I’m busy thinking about and planning my talk at the Goethe-Institut Indonesien’s Digital Discourses Science/Fiction conference. As always I find it interesting to stop and consider the what and why of this aspect of my work.
The conference is looking at how future-shaping technologies are changing the way we live, work, and eat. And, I’m talking about whether science fiction can influence / affect / predict the future and my experiences of writing near-future fiction to raise ethical issues in public engagement events with scientists and technologists.
If you want to know a bit more feel free to join me for some pre-event Q&A on twitter (5pm Jakarta time on Monday 24 October).
I’ll be speaking at the conference on Friday 28 October (1pm UK / 7pm Jakarta) https://goethe.de/digitaldiscourses]
On Tuesday 11 October I’ll be running a creative writing workshop with young people (14 – 18 years old). From this, they will create their own visions of the future and write short stories based around them.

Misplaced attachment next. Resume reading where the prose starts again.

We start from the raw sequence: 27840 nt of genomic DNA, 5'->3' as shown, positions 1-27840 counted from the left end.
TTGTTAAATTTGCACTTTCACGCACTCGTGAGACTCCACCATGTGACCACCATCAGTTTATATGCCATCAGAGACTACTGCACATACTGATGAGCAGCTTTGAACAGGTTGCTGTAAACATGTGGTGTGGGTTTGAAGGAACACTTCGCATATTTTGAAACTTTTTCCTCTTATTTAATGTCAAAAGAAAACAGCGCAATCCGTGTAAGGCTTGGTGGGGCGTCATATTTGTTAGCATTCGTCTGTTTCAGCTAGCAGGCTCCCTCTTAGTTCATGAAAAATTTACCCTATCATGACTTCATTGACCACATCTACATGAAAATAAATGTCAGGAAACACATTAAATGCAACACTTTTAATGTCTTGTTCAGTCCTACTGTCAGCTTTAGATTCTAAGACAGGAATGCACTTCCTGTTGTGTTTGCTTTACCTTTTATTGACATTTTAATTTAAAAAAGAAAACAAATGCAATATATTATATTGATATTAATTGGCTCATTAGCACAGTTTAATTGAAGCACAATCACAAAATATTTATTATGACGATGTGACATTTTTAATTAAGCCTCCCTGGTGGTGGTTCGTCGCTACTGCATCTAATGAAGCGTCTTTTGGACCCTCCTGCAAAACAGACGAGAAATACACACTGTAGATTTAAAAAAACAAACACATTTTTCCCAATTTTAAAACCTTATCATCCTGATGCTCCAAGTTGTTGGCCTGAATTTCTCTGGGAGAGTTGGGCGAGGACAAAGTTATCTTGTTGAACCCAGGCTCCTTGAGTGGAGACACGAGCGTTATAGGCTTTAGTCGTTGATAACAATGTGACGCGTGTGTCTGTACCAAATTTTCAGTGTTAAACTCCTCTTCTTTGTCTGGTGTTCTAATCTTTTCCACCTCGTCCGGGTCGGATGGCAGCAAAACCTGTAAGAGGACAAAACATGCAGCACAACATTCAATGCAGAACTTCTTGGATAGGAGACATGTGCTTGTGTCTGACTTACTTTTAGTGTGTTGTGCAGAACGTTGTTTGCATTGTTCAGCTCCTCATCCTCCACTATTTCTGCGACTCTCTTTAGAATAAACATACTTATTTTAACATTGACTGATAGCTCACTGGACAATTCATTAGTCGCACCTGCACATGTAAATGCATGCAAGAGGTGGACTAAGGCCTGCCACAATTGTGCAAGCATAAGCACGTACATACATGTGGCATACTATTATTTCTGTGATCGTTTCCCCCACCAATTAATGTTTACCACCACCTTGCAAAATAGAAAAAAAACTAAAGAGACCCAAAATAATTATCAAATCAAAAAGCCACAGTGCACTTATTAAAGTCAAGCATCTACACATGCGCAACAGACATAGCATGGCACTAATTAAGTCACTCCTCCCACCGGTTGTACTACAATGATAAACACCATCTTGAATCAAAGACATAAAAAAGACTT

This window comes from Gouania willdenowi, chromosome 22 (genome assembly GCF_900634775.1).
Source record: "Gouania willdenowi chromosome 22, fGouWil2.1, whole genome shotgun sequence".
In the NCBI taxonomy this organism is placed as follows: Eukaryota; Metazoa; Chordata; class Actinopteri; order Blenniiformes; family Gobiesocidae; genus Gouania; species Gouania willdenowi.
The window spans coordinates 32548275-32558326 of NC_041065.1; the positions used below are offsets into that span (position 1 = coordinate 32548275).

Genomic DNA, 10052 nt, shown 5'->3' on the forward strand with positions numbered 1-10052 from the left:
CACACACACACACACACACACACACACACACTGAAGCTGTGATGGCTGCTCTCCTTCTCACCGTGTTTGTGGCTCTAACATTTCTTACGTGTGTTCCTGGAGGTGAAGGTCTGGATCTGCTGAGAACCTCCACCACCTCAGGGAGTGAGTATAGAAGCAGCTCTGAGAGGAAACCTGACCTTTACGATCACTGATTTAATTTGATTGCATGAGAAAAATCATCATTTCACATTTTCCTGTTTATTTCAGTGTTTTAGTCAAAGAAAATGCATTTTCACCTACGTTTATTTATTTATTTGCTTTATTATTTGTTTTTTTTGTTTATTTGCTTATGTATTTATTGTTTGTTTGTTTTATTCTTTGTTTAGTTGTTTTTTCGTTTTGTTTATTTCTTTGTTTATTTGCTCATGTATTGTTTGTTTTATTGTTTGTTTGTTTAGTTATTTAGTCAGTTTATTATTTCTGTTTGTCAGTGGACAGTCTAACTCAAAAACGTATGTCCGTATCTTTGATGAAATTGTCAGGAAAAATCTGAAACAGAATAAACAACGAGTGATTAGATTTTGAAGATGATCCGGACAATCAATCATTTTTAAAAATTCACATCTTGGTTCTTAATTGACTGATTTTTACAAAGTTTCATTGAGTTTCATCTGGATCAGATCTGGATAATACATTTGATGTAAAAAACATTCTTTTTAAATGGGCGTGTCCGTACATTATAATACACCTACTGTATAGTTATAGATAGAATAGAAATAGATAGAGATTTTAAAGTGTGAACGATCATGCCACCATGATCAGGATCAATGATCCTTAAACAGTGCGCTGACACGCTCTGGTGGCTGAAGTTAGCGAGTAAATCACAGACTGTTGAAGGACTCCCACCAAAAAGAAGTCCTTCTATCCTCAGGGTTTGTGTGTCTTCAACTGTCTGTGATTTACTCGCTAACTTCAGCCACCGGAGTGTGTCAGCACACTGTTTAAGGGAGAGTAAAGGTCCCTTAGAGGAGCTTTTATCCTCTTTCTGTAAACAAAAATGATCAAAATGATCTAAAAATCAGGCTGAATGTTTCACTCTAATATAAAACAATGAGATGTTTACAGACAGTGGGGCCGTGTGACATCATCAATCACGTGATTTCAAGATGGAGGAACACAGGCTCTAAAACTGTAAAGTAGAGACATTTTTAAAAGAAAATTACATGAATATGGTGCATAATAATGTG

What’s fantastic about this project is that there will be input to the workshop from King’s College London researchers, who will also discuss their visions for the future. And, previous workshops have shown me just how knowledgeable and balanced young people can be about our possible futures.
“Utopia Now! In the future, will robots run schools? And will food be grown in labs? Come along to develop your creative writing and story ideas with published Science Fiction writer Stephen Oram and researchers at King’s College London working at the forefront of scientific research. This workshop is for people aged 14 – 18 years old.” [Science Gallery London, Great Maze Pond London SE1 9GU booking required]
I’ll be ‘performing’ a 5 minute monologue in Tower Bridge Engine Rooms. Limited tickets so get in early.
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